CHARLOTTE, N.C. -- Untested rape kits are gathering dust on the crime labs shelves in Charlotte; the numbers were staggering when we first broke the story almost two years ago.
This week marks one year since Charlotte-Mecklenburg Police started a major effort to change that while at the same time the issue has become a political hot potato in the gubernatorial race.
She was just 20, a student at UNCC back in the '70s when the man later dubbed the ski mask rapist brutally attacked her.
“It’s very devastating when you're that age and someone violates and rapes you like that in your home.”
Worse-- he wasn’t caught until decades later. It was a DNA match that finally nailed Jerry Brooks as a serial rapist. So she is an advocate for making sure every rape kit gets tested and the DNA entered into the system.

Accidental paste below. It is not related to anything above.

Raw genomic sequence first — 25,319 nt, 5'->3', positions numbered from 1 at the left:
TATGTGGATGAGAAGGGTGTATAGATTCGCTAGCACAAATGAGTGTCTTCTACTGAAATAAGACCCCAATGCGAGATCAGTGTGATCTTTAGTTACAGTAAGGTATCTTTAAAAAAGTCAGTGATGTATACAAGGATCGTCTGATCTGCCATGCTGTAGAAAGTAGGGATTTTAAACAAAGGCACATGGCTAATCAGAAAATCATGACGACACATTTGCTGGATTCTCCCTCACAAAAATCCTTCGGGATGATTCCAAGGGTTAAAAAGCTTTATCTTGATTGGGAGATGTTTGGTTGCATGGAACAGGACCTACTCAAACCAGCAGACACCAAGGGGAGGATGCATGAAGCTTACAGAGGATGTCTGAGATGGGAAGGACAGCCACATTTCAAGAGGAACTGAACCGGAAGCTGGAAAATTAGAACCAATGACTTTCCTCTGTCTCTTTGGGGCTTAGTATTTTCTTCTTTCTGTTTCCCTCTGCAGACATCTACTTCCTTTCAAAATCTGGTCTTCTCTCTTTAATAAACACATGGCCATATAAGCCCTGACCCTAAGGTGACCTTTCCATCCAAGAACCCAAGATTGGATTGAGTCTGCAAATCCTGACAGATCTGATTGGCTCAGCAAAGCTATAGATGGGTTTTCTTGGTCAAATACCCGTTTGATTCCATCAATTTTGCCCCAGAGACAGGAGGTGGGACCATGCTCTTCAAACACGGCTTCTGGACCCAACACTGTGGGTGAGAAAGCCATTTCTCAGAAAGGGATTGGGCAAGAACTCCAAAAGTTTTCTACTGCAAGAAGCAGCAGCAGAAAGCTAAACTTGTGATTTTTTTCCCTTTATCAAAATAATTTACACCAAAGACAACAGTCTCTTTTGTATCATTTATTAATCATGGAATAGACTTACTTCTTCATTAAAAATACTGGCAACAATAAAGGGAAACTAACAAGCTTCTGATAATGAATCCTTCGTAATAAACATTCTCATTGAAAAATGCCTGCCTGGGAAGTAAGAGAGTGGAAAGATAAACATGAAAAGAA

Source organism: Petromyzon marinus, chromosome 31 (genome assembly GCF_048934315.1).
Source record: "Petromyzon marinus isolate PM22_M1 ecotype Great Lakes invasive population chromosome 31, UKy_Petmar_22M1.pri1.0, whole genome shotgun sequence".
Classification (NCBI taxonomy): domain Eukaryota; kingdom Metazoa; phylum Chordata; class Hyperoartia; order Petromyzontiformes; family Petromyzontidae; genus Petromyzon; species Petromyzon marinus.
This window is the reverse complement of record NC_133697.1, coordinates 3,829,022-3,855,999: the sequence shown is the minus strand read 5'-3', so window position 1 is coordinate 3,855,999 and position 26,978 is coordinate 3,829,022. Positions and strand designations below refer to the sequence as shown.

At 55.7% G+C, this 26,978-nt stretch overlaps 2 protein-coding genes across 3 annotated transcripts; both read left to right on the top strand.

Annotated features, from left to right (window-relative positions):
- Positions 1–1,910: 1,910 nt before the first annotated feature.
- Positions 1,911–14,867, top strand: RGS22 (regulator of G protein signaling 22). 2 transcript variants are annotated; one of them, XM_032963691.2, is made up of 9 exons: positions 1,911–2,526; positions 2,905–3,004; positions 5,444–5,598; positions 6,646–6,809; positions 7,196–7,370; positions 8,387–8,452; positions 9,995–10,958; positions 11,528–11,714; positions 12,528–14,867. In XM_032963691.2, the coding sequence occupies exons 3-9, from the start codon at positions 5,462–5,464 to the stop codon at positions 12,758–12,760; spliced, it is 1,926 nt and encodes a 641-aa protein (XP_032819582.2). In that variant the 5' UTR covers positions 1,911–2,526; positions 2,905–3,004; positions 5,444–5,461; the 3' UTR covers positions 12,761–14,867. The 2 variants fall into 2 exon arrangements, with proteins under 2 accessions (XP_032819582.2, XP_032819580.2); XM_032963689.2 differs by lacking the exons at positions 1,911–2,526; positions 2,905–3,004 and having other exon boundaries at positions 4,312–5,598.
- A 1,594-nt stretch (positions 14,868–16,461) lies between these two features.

Like many, she was shocked a year-and-a-half ago when NBC Charlotte first uncovered more than a 1000 rape kits literally gathering dust on the shelves at CMPD's crime lab-- the number was so high it got national attention.
Back then, police said, “The number itself sounds horrible and I understand that.”
That’s why a year ago this week, the federal government gave CMPD half-a-million dollars to make sure every kit gets tested, ASAP.
Something Charlotte's rape crisis center applauded.
Mike Blackwelder with Safe Alliance says, “[It's] very important for us and the victims that do come forward to see them go through.”
So NBC Charlotte wanted to know how CMPD was doing, and a spokesman for CMPD said, from the 1100 that were sitting on shelves, 400 have already been sent to an outside lab for testing; another 485 will be sent between now and next October.
That leaves 336 that still need to be tested in house here in the charlotte lab.
The issue again in the spotlight with dueling gubernatorial campaign ads honing in on the state's crime lab.
But the rape survivor NBC Charlotte talked to says it’s not a political issue, it’s a matter of life and death.
When DNA finally helped bring her rapist to justice, she says her life changed-– for the better.
“What do you think that there are hundreds of kits that still need to be tested?" NBC Charlotte asked.
"I think they have a lot of work that needs to be done.”